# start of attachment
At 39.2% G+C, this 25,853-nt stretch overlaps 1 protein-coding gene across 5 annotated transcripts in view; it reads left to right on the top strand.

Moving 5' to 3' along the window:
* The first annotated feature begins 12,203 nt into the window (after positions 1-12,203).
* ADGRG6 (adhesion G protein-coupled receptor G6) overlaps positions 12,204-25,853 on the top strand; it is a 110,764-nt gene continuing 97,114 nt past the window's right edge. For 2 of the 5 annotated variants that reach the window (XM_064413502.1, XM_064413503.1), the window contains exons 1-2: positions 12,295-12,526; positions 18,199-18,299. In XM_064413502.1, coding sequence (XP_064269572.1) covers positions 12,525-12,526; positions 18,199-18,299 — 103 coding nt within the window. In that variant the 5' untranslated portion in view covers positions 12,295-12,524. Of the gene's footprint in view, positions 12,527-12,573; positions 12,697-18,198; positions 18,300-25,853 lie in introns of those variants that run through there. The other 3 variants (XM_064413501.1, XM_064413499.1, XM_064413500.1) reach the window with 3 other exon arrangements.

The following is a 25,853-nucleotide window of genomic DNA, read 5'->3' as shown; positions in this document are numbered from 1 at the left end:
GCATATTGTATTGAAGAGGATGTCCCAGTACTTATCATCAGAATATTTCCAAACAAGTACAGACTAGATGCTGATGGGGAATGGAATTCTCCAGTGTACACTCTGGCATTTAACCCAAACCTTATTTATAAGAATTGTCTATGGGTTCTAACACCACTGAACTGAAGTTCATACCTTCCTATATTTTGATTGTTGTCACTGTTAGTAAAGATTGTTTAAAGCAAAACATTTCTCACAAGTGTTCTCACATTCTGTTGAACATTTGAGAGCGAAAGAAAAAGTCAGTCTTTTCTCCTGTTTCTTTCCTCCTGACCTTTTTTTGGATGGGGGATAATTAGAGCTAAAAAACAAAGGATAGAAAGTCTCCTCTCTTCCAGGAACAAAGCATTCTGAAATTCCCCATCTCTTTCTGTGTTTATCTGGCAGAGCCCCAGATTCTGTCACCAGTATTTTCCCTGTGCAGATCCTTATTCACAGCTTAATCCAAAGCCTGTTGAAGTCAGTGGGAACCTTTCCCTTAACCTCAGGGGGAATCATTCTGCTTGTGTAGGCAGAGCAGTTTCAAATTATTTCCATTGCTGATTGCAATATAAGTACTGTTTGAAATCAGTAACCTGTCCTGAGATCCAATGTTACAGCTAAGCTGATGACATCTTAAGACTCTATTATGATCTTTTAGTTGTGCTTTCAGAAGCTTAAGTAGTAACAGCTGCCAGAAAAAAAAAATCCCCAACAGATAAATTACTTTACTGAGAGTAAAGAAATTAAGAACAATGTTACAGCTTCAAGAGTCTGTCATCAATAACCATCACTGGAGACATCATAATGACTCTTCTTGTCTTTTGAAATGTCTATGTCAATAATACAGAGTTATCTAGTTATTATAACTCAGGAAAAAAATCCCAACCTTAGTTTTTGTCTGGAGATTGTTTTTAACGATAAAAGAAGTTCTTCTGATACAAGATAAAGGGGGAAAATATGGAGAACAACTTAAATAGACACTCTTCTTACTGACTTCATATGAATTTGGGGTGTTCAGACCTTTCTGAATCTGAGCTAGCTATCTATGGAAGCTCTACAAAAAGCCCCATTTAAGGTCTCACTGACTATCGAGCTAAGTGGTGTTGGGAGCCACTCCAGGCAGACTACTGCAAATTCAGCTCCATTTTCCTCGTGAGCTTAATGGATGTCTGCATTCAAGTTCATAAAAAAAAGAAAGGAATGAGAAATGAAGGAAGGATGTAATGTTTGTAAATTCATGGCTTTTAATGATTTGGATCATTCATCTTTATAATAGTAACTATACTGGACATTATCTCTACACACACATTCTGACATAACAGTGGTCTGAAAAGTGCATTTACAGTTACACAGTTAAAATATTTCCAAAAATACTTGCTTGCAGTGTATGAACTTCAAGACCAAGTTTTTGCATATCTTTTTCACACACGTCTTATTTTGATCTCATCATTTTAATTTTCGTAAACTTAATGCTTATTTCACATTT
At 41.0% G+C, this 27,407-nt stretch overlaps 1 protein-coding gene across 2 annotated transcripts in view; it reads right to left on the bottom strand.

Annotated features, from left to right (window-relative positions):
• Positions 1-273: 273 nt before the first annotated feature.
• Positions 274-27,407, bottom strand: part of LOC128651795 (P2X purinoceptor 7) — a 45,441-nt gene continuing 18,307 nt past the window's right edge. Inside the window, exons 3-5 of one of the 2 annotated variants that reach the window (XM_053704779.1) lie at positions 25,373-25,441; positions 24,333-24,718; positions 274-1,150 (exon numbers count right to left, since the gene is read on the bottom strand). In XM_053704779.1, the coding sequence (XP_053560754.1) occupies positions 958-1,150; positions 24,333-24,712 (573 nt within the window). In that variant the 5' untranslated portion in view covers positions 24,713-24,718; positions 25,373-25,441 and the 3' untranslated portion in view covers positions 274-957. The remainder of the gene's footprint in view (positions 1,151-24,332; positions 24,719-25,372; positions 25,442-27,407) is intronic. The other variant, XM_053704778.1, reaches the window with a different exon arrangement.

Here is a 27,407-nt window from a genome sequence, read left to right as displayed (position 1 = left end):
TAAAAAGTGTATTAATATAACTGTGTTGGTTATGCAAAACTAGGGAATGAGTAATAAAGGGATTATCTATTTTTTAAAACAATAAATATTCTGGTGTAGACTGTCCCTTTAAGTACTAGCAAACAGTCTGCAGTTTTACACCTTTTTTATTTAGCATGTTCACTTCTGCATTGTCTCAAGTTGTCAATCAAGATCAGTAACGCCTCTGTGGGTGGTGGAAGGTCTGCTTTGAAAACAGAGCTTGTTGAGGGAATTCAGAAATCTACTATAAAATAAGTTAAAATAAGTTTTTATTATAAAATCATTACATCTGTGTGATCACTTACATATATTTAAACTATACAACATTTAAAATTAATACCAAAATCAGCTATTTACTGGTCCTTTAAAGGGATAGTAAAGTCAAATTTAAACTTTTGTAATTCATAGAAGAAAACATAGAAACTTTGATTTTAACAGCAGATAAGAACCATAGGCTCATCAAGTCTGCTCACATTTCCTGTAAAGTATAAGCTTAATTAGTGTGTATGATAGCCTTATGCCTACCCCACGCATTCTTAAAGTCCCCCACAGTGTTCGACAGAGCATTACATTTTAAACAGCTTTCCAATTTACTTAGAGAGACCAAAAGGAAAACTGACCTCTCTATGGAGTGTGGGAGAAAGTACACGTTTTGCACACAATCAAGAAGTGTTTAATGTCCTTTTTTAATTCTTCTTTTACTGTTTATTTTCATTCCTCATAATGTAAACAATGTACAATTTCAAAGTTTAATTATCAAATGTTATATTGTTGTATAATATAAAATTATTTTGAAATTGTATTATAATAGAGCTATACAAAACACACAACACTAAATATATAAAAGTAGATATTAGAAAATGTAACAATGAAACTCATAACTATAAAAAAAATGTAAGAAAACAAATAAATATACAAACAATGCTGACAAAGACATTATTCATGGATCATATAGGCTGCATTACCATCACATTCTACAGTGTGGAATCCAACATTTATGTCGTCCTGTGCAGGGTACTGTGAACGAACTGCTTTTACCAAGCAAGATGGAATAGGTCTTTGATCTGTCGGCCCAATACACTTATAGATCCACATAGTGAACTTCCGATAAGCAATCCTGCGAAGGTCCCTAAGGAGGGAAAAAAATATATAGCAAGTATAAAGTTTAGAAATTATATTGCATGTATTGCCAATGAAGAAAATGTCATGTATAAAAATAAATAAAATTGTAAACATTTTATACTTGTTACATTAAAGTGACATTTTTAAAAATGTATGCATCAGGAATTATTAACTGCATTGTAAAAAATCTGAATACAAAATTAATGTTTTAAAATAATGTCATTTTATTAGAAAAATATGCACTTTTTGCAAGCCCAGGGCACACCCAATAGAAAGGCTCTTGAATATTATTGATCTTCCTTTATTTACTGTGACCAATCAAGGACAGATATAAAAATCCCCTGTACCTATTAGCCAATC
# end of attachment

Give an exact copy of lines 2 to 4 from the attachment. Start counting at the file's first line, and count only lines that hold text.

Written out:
Moving 5' to 3' along the window:
* The first annotated feature begins 12,203 nt into the window (after positions 1-12,203).
* ADGRG6 (adhesion G protein-coupled receptor G6) overlaps positions 12,204-25,853 on the top strand; it is a 110,764-nt gene continuing 97,114 nt past the window's right edge. For 2 of the 5 annotated variants that reach the window (XM_064413502.1, XM_064413503.1), the window contains exons 1-2: positions 12,295-12,526; positions 18,199-18,299. In XM_064413502.1, coding sequence (XP_064269572.1) covers positions 12,525-12,526; positions 18,199-18,299 — 103 coding nt within the window. In that variant the 5' untranslated portion in view covers positions 12,295-12,524. Of the gene's footprint in view, positions 12,527-12,573; positions 12,697-18,198; positions 18,300-25,853 lie in introns of those variants that run through there. The other 3 variants (XM_064413501.1, XM_064413499.1, XM_064413500.1) reach the window with 3 other exon arrangements.